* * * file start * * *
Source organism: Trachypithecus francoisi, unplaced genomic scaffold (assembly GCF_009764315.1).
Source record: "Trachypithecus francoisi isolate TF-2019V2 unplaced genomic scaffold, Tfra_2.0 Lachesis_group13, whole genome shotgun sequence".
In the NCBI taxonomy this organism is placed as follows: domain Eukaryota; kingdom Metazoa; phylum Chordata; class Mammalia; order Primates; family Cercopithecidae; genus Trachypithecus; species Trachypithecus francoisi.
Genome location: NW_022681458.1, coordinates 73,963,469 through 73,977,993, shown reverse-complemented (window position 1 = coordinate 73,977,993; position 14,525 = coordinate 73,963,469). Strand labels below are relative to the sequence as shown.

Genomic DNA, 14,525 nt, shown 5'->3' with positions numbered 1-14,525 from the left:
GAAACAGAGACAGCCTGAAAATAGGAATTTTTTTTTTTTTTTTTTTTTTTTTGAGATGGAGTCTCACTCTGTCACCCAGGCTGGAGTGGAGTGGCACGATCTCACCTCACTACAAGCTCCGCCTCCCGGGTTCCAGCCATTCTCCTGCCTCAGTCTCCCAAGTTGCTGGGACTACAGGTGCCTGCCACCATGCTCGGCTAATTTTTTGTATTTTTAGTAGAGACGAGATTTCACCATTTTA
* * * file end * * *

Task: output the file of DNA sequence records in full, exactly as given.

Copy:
Source organism: Trachypithecus francoisi, unplaced genomic scaffold (assembly GCF_009764315.1).
Source record: "Trachypithecus francoisi isolate TF-2019V2 unplaced genomic scaffold, Tfra_2.0 Lachesis_group13, whole genome shotgun sequence".
In the NCBI taxonomy this organism is placed as follows: domain Eukaryota; kingdom Metazoa; phylum Chordata; class Mammalia; order Primates; family Cercopithecidae; genus Trachypithecus; species Trachypithecus francoisi.
Genome location: NW_022681458.1, coordinates 73,963,469 through 73,977,993, shown reverse-complemented (window position 1 = coordinate 73,977,993; position 14,525 = coordinate 73,963,469). Strand labels below are relative to the sequence as shown.

Genomic DNA, 14,525 nt, shown 5'->3' with positions numbered 1-14,525 from the left:
GAAACAGAGACAGCCTGAAAATAGGAATTTTTTTTTTTTTTTTTTTTTTTTTGAGATGGAGTCTCACTCTGTCACCCAGGCTGGAGTGGAGTGGCACGATCTCACCTCACTACAAGCTCCGCCTCCCGGGTTCCAGCCATTCTCCTGCCTCAGTCTCCCAAGTTGCTGGGACTACAGGTGCCTGCCACCATGCTCGGCTAATTTTTTGTATTTTTAGTAGAGACGAGATTTCACCATTTTA